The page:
The $2.2 trillion Coronavirus Aid, Relief and Economic Security (CARES) Act was a “very good start,” but more U.S. stimulus initiatives are still urgently needed, according to Ernesto Ramos, head of equities at BMO Global Asset Management.
The additional funds that have been proposed by Congress and the Trump administration for the Paycheck Protection Program would certainly “help people get through the next few months,” Ramos told ThinkAdvisor. (On Thursday, Democrats blocked an attempt by Senate Majority Leader Mitch McConnell to add $250 billion to the Paycheck Protection Program, saying the small-business loan offering needed “fixes.”)
Meanwhile, “Trump’s push for a $2 trillion infrastructure bill is a very good idea because it creates a sustainable increase in aggregate demand” and also stands to provide a “multiplier effect” for the economy, said Ramos, who leads the portfolio management and research teams for all equity strategies at BMO Global Asset Management in the U.S.
Another $1 trillion to $2 trillion in total fiscal stimulus is needed “to make up for this gap” we now have in our $20 trillion economy amid the countrywide shutdowns that “I only assume [are] going to last for about four months,” he said. Just how much is needed is going to be based on how long it takes for the crisis to be substantially resolved, he noted.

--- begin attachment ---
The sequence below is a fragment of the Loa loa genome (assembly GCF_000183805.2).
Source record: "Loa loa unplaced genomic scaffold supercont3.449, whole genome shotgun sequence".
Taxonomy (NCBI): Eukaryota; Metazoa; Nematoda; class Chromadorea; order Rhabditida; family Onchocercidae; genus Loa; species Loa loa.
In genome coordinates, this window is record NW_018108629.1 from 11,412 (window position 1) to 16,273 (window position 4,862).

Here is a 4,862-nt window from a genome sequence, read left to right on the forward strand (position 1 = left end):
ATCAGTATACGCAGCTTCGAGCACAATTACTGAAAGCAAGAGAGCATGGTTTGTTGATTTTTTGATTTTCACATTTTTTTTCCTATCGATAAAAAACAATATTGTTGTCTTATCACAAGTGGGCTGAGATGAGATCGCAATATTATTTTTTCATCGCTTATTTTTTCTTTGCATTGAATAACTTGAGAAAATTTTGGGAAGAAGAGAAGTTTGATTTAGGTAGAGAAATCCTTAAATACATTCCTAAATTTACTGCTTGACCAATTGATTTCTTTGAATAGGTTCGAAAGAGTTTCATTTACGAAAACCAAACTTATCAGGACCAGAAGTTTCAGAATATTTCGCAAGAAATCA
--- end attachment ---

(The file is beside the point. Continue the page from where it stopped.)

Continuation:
In the meantime, the U.S. needs to build more facilities and manufacture more medical equipment to overcome the crisis — and “let’s maybe fix our roads while we’re at it,” he said. The infrastructure money could also help “keep people employed with a paycheck and with health coverage” because if the government awards contracts to build facilities in the U.S., “those companies will take that money and hire people,” he noted.
Right now, the unemployment benefits that were included in the CARES Act are going to help many Americans get through the next few months, he said. However, he added: “I think the next step is to do a real government intervention” to boost the infrastructure and stimulate job creation.
Citing vast nationwide outlays for the war effort during World War II, he suggested that “we are at war with a disease, so let’s just create our own version of a munitions factory” — but instead of weapons, build more hospital beds, ventilators and other equipment.
Then, when the coronavirus threat is under control, “let’s figure out how to fix our bridges and roads and so on that are in dire need of repair … until this economy has enough of its steam” back to sustain itself, he said.
The Federal Reserve, meanwhile, can do more also, he said. “We have seen a massive amount of monetary easing — the likes of which we have never seen,” he noted.